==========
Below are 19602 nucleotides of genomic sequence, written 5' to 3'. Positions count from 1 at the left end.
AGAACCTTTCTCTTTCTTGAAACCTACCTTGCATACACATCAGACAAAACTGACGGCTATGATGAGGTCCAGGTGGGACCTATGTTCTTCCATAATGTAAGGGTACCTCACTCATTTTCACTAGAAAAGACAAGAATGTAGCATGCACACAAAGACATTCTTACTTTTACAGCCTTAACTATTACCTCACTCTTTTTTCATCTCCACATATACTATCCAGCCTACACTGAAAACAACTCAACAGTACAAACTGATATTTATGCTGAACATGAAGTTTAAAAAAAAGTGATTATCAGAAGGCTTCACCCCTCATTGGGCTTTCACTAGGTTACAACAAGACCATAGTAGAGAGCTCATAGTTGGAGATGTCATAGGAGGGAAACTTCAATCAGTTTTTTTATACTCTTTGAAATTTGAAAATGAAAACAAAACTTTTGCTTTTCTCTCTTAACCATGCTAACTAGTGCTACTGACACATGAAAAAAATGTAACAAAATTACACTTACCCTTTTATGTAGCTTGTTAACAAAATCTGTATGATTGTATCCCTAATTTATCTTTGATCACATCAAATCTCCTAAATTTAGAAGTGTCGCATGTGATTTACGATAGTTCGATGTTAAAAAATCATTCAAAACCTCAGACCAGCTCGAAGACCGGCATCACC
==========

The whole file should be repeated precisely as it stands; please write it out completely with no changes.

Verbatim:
Below are 19602 nucleotides of genomic sequence, written 5' to 3'. Positions count from 1 at the left end.
AGAACCTTTCTCTTTCTTGAAACCTACCTTGCATACACATCAGACAAAACTGACGGCTATGATGAGGTCCAGGTGGGACCTATGTTCTTCCATAATGTAAGGGTACCTCACTCATTTTCACTAGAAAAGACAAGAATGTAGCATGCACACAAAGACATTCTTACTTTTACAGCCTTAACTATTACCTCACTCTTTTTTCATCTCCACATATACTATCCAGCCTACACTGAAAACAACTCAACAGTACAAACTGATATTTATGCTGAACATGAAGTTTAAAAAAAAGTGATTATCAGAAGGCTTCACCCCTCATTGGGCTTTCACTAGGTTACAACAAGACCATAGTAGAGAGCTCATAGTTGGAGATGTCATAGGAGGGAAACTTCAATCAGTTTTTTTATACTCTTTGAAATTTGAAAATGAAAACAAAACTTTTGCTTTTCTCTCTTAACCATGCTAACTAGTGCTACTGACACATGAAAAAAATGTAACAAAATTACACTTACCCTTTTATGTAGCTTGTTAACAAAATCTGTATGATTGTATCCCTAATTTATCTTTGATCACATCAAATCTCCTAAATTTAGAAGTGTCGCATGTGATTTACGATAGTTCGATGTTAAAAAATCATTCAAAACCTCAGACCAGCTCGAAGACCGGCATCACC